Shadow Government

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Timorese turnout for credible elections

Voter turnout in the U.S. for midterm congressional elections hovers around 40 percent, often a little less. In contrast, an estimated 74 percent of Timorese turned out for the July 7th parliamentary elections.  Although a four-point drop from the first round presidential contest in March, it represents a clear signal of Timorese commitment to their ...

Brian C. Keeter
Brian C. Keeter

Voter turnout in the U.S. for midterm congressional elections hovers around 40 percent, often a little less. In contrast, an estimated 74 percent of Timorese turned out for the July 7th parliamentary elections. 

Although a four-point drop from the first round presidential contest in March, it represents a clear signal of Timorese commitment to their young democracy. The elections were peaceful and credible.

One characteristic of a mature democracy is public engagement based on issues, not the personality of its leader. In other words, is the country focused on a forward-looking prescription for the future, or the charisma of its public face?

In Timor-Leste, resistance leaders are national heroes, and rightly so, some of them now leading political parties and coalitions. And it’s their leadership, more than party platform, that often attracts many supporters in presidential and parliamentary elections.

But some voters are tuning into what political parties promised in the past and what they’ve since delivered. Voters we talked with in and around Maubisse and Hatu-Bulico were frustrated with unmet promises, whether it was building roads, improving education or expanding access to clean water.

In the months leading up to July 7th, many of the 21 parties and coalitions appealed to voters on the issues. Generally, they were forward-looking, easy-to-understand and focused on immediate needs in a poor country.

Campaigns relied on retail politicking — personal contact through village meetings, rallies, and the like — to engage voters. Although growing, voter outreach through the media is challenging and not particularly efficacious since many Timorese, especially outside Dili, lack media access, and a professional journalist class generally doesn’t exist. The campaign did see the use of some social and digital media tools, including Facebook and texting, to communicate party platforms.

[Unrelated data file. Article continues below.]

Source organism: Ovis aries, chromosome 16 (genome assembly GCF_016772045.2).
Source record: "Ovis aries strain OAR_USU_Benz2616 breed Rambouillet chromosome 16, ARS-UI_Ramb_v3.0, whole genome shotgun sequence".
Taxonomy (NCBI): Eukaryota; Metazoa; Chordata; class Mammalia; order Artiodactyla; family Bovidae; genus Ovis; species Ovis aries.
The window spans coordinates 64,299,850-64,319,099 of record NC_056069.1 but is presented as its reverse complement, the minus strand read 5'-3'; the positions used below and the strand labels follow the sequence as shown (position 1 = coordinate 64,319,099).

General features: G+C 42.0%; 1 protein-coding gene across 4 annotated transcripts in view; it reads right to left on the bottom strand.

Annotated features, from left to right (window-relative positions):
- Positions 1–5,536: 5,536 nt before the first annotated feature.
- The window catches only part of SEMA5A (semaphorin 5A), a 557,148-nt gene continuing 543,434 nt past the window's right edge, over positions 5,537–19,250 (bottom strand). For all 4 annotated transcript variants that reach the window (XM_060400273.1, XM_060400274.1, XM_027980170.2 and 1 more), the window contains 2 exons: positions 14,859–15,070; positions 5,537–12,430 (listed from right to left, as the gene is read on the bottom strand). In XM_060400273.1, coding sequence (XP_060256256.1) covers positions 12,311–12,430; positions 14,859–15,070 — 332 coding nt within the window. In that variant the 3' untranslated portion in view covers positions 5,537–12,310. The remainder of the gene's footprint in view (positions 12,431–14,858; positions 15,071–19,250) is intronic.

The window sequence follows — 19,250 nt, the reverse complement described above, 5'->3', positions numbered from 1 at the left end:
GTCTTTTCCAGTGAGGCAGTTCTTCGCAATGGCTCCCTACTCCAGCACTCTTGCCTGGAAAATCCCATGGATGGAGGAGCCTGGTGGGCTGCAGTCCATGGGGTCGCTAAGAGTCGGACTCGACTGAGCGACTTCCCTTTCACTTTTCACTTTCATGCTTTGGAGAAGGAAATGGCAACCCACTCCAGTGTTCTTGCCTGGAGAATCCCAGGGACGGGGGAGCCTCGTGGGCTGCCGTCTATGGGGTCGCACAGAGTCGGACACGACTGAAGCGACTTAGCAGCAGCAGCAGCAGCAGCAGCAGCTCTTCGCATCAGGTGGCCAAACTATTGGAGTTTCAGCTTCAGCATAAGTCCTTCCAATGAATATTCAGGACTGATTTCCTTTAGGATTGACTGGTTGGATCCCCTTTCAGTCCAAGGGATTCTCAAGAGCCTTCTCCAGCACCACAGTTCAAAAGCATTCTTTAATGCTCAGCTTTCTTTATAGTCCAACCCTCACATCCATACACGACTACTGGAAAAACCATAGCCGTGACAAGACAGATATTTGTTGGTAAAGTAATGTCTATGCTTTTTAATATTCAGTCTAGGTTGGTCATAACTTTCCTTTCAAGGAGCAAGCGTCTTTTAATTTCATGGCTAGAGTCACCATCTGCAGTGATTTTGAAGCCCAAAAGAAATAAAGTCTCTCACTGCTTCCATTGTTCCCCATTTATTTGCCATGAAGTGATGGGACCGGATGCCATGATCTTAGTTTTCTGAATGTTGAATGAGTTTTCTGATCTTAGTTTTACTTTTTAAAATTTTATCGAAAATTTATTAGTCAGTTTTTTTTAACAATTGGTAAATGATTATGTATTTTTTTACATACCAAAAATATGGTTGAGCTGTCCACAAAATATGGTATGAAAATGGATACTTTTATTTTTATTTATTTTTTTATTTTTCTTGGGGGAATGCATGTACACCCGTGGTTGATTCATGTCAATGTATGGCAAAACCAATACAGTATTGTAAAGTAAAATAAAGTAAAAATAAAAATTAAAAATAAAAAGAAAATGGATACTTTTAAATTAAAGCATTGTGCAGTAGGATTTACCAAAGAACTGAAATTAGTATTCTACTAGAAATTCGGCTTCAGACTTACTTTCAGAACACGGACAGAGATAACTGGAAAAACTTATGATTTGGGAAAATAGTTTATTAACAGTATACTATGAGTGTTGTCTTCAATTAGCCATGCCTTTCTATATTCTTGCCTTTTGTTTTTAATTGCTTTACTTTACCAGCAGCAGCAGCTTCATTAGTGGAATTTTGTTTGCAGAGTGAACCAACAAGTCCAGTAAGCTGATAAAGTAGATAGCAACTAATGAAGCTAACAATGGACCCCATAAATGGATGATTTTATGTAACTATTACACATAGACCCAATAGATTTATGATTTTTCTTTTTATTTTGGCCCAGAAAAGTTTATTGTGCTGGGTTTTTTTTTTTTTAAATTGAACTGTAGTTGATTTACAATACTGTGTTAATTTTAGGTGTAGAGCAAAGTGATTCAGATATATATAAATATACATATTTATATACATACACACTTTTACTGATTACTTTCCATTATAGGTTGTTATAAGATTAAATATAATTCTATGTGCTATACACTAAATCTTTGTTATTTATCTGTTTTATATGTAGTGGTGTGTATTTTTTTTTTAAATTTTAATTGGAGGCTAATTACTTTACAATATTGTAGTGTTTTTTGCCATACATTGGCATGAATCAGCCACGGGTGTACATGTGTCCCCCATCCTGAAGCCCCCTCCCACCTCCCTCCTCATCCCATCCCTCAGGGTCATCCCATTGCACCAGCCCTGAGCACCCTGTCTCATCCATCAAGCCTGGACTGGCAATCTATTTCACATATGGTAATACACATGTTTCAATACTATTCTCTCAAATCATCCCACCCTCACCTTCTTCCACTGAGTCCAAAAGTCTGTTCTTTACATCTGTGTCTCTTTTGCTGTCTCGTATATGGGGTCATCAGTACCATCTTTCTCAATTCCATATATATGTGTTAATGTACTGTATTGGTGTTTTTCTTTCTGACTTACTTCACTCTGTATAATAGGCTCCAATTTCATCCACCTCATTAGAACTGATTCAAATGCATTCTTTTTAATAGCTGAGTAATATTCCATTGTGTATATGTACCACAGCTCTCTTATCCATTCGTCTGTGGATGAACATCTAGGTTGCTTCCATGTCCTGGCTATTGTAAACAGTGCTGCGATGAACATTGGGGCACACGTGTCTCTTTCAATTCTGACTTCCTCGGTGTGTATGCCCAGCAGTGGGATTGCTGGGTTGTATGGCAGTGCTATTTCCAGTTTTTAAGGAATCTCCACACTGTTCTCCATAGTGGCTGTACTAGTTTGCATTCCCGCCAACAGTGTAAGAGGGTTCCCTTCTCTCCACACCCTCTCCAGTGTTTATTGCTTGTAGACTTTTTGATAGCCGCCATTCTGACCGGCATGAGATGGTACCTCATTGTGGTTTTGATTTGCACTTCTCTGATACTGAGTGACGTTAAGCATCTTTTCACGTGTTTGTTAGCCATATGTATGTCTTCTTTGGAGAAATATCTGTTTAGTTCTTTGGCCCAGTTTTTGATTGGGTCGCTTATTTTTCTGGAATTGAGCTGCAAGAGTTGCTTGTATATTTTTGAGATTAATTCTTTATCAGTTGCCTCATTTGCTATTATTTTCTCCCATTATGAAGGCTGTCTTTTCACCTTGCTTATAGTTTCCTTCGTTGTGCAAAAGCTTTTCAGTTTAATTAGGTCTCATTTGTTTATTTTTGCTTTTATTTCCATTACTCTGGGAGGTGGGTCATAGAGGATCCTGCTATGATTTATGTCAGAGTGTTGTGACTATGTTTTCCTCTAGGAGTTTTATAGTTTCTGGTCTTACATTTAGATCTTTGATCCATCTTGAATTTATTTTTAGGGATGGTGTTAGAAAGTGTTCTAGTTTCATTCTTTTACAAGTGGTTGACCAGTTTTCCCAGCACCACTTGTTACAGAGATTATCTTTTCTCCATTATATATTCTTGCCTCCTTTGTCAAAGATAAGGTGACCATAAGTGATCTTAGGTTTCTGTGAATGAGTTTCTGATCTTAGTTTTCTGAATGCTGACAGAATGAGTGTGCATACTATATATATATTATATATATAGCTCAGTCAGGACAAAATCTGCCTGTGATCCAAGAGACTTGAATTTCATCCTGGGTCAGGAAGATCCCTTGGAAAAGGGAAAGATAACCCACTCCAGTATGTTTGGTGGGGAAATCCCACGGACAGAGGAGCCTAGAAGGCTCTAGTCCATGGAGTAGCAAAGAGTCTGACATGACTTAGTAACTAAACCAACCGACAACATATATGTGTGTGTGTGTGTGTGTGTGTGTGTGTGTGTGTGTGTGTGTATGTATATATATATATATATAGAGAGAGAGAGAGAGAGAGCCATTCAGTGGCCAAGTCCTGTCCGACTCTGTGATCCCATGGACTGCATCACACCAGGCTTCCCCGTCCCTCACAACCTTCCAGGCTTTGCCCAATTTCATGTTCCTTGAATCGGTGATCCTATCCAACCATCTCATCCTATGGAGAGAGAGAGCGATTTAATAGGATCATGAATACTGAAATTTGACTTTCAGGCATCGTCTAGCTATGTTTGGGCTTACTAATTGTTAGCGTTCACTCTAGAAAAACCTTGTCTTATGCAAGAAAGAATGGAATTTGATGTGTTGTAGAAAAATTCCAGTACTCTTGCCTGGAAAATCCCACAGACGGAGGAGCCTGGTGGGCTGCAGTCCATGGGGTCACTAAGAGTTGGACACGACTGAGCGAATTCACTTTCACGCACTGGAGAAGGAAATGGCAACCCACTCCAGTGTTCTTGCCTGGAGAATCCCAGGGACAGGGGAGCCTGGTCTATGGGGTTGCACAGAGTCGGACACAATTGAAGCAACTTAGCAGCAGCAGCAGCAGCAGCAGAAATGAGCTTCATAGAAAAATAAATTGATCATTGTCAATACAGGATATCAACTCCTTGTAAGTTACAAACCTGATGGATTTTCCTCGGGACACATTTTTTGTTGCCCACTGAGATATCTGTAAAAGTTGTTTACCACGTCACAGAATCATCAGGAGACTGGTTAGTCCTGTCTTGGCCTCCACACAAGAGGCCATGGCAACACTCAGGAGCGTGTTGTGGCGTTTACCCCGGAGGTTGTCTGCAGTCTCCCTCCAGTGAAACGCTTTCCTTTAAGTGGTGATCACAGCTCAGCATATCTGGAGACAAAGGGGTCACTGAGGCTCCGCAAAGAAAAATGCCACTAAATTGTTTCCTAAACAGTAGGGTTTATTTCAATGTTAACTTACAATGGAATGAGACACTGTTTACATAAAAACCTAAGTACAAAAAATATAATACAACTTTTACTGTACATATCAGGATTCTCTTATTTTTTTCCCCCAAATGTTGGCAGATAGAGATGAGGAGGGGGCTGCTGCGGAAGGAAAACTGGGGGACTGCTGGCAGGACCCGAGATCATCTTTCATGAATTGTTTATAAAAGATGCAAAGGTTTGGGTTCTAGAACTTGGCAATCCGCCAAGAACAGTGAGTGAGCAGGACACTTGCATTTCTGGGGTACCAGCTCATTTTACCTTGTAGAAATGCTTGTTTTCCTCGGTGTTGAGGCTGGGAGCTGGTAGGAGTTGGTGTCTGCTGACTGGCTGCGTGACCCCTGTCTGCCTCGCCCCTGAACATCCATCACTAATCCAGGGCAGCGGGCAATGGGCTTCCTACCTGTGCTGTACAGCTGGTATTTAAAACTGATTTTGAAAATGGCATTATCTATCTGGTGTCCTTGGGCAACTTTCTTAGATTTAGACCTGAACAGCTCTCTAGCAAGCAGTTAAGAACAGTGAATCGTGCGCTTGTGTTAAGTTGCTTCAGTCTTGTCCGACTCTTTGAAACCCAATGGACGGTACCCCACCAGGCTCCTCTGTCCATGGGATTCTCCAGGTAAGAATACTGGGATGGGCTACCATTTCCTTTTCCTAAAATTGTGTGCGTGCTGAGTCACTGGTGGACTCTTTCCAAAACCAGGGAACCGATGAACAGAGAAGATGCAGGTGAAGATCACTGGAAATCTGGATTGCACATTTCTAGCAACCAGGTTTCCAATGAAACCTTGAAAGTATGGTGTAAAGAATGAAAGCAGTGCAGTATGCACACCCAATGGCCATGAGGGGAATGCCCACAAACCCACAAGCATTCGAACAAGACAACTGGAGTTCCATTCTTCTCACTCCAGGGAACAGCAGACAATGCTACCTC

Final results won’t be determined for a few days. To no one’s surprise, CNRT has won the most seats, but a governing majority in the 65-seat parliament isn’t guaranteed.

Brian C. Keeter is a volunteer Timor-Leste election observer for the International Republican Institute and is providing a series of posts about the July 7th parliamentary elections. He worked at the U.S. Department of Transportation during the Bush administration and is now director of public affairs at Auburn University.

Voter turnout in the U.S. for midterm congressional elections hovers around 40 percent, often a little less. In contrast, an estimated 74 percent of Timorese turned out for the July 7th parliamentary elections. 

Although a four-point drop from the first round presidential contest in March, it represents a clear signal of Timorese commitment to their young democracy. The elections were peaceful and credible.

One characteristic of a mature democracy is public engagement based on issues, not the personality of its leader. In other words, is the country focused on a forward-looking prescription for the future, or the charisma of its public face?

In Timor-Leste, resistance leaders are national heroes, and rightly so, some of them now leading political parties and coalitions. And it’s their leadership, more than party platform, that often attracts many supporters in presidential and parliamentary elections.

But some voters are tuning into what political parties promised in the past and what they’ve since delivered. Voters we talked with in and around Maubisse and Hatu-Bulico were frustrated with unmet promises, whether it was building roads, improving education or expanding access to clean water.

In the months leading up to July 7th, many of the 21 parties and coalitions appealed to voters on the issues. Generally, they were forward-looking, easy-to-understand and focused on immediate needs in a poor country.

Campaigns relied on retail politicking — personal contact through village meetings, rallies, and the like — to engage voters. Although growing, voter outreach through the media is challenging and not particularly efficacious since many Timorese, especially outside Dili, lack media access, and a professional journalist class generally doesn’t exist. The campaign did see the use of some social and digital media tools, including Facebook and texting, to communicate party platforms.

Final results won’t be determined for a few days. To no one’s surprise, CNRT has won the most seats, but a governing majority in the 65-seat parliament isn’t guaranteed.

Brian C. Keeter is a volunteer Timor-Leste election observer for the International Republican Institute and is providing a series of posts about the July 7th parliamentary elections. He worked at the U.S. Department of Transportation during the Bush administration and is now director of public affairs at Auburn University.

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